The alarm isn’t the fire. In the middle of the night, a man staying in a hotel woke to find the fire alarm in his room screeching. He jumped up and looked around frantically until he found a fire extinguisher. Seizing it, he took careful aim — at the alarm itself! The screeching stopped, he went back to bed and was a cinder by the morning. If this were just a parable about the dangers of treating the symptom and not the underlying problem, it would hardly need saying. But we often assume that the pain and the problem are in the same place, that the pain locates the problem. If I stick a pin in my arm, the pain and the problem are in the same place, but in many other situations the alarm is in a different place than the problem.

Success doesn’t complain. Suppose that you share a house with several other people, but you are the only one who ever cleans. So you complain — but who has the problem? Your housemates, succeeding in their sloth, have no reason to complain. But it doesn’t necessarily follow that the others ’have the problem’; wouldn’t it be more accurate to say that the problem is one of imbalance, and that all have a share in it? The back has twenty-four vertebrae; to move them all with equal effort would be an unusual accomplishment. Most people, through strain and injury, get into the habit of ‘freezing’ clumps of vertebrae together, and moving the rest. The remaining moving bits, especially just next to the non-moving bits, often do more than their share of work and so complain. Again, what’s wanted is a means of sharing the work evenly. This leads to the next clue.

Some problems aren’t in one place. Our physical balance in standing is a very concrete example of this; balance is a whole-body phenomenon, and we can’t mentally cut pieces off the body and still have good balance. Sometimes I ask students to stand on one leg, then slowly reach one arm out sideways without changing anything else. Then I watch them all unconsciously shift their weight in order to maintain their balance as the arm moves out. If I ask, they say that, yes, they followed my instructions completely. Even after I point out the shift of weight, some people can’t feel it, and need other steps to learn how. Our bodies know that balance is not located in one place, even when our simple minds pretend otherwise.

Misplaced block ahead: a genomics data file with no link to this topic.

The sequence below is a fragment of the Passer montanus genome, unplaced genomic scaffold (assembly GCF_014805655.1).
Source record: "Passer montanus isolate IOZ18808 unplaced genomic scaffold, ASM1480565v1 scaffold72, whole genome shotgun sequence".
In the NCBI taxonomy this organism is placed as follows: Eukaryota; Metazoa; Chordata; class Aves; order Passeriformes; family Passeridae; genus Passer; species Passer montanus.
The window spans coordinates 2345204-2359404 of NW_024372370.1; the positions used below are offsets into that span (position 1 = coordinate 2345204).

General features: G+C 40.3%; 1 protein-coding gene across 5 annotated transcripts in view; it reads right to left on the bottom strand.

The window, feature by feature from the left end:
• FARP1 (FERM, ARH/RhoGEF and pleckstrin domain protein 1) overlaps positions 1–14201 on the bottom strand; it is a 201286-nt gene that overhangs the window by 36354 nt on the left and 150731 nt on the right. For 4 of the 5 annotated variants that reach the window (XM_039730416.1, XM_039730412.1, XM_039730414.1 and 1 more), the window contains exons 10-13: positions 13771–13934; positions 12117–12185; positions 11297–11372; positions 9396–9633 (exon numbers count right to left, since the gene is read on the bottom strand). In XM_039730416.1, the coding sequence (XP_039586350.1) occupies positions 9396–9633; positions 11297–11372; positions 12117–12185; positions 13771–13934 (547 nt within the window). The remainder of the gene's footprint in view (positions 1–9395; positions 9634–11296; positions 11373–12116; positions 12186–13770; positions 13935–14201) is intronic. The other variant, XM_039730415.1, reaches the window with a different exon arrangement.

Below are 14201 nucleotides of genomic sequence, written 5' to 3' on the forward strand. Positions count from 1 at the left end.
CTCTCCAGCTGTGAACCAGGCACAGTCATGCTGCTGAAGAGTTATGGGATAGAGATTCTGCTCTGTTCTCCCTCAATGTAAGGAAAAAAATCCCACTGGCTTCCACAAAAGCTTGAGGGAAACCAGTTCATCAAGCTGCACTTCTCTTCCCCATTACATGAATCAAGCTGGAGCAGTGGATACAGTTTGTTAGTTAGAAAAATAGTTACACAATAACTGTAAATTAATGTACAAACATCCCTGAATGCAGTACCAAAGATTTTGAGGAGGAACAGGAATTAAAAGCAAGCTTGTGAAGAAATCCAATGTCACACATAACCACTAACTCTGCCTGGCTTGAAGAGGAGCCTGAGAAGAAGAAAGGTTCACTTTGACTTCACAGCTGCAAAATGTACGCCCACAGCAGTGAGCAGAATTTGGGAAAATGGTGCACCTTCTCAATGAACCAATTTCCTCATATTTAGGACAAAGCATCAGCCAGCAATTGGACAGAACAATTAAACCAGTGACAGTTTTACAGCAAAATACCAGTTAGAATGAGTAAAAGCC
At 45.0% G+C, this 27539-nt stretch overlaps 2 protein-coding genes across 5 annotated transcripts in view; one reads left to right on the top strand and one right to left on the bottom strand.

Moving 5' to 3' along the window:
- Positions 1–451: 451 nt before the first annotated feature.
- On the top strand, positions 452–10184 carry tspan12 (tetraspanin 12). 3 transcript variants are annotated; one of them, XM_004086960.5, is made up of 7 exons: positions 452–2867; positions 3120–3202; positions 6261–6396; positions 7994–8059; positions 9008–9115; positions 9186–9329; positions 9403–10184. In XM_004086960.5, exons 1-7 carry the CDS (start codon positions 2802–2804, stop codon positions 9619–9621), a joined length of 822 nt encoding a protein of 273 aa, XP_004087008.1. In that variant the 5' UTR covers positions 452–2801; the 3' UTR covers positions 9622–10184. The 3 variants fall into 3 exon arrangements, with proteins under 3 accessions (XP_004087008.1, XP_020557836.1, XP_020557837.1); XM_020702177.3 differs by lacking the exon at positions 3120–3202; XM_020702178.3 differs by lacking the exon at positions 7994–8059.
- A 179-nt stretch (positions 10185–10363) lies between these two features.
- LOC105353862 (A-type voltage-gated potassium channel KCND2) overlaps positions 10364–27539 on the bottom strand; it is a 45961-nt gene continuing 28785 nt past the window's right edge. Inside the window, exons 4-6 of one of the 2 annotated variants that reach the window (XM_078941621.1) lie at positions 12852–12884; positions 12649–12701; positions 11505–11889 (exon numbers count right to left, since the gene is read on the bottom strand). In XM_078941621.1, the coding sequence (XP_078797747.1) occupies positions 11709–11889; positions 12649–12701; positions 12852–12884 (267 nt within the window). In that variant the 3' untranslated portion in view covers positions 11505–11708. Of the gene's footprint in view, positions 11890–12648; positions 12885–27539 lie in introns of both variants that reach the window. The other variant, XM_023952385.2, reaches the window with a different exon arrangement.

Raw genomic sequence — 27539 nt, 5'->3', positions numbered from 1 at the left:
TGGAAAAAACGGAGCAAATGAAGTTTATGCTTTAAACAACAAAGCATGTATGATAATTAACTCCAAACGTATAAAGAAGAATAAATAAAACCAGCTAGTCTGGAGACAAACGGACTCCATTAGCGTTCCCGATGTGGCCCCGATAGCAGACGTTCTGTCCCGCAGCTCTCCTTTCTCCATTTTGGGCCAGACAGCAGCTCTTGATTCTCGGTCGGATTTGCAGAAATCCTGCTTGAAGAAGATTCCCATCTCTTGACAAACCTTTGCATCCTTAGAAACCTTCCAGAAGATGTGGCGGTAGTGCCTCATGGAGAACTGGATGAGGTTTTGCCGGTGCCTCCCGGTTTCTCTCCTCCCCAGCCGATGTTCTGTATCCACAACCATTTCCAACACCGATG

Good alarms go off early. My cat hates to travel, so as soon as she hears the jingle of the cat-basket buckles, she disappears. She doesn’t wait until I am about to put her in it — that would be too late. But when we think of physical pain, we usually assume that it means damage is already happening. We don’t credit the body with as much power of prediction as a cat. If I sprain my ankle, actually tearing tissue, the pain is memorable. Even after the organic injury has healed, might I not associate that pain with the kind of movement that resulted in the sprain? I have nothing beyond surmise and circumstantial evidence for this, but it seems likely that the body recreates the sense of pain as an early warning, to the best of its ability; linking that pain with the sort of movement that once led to damage. This would explain why some kinds of pain can disappear in an instant, or why the pain associated with a particular position may in fact depend on the movement path by which we approach that position. I suspect that a lot of the pain associated with situations like RSI may be of this sort. This also seems to be an excellent candidate for further research.

Unheeded alarms can get louder. My partner’s alarm clock is one of those that makes a soft, delicate beeping at first, then gets progressively louder until it screams like a harpy. Many of my clients tell me stories of chronic or tension-related difficulties that seem to follow this same pattern. The alarm demands action, and if we ignore that demand, it may get more intense and even more easily set off. It must do this, if the function of the alarm is to lead to action.

In my own life, I hope to avoid pain or to get rid of it with a measure of finality; I’m sure that my clients feel similarly. Often that doesn’t turn out to be possible. But what I can hope for is that I can decipher the meaning of the pain in a way that leads to a fuller context of relationship, to a larger picture of what factors combine to form the pattern that is my ‘problem’. My understanding of this pattern shapes how I feel about the pain, and is the basis for my action. With luck, my pain may then be like an alarm clock: When the alarm goes off I know what to do, and the alarm stops; and though I may be irritated by the necessity, I’m still glad to be awake.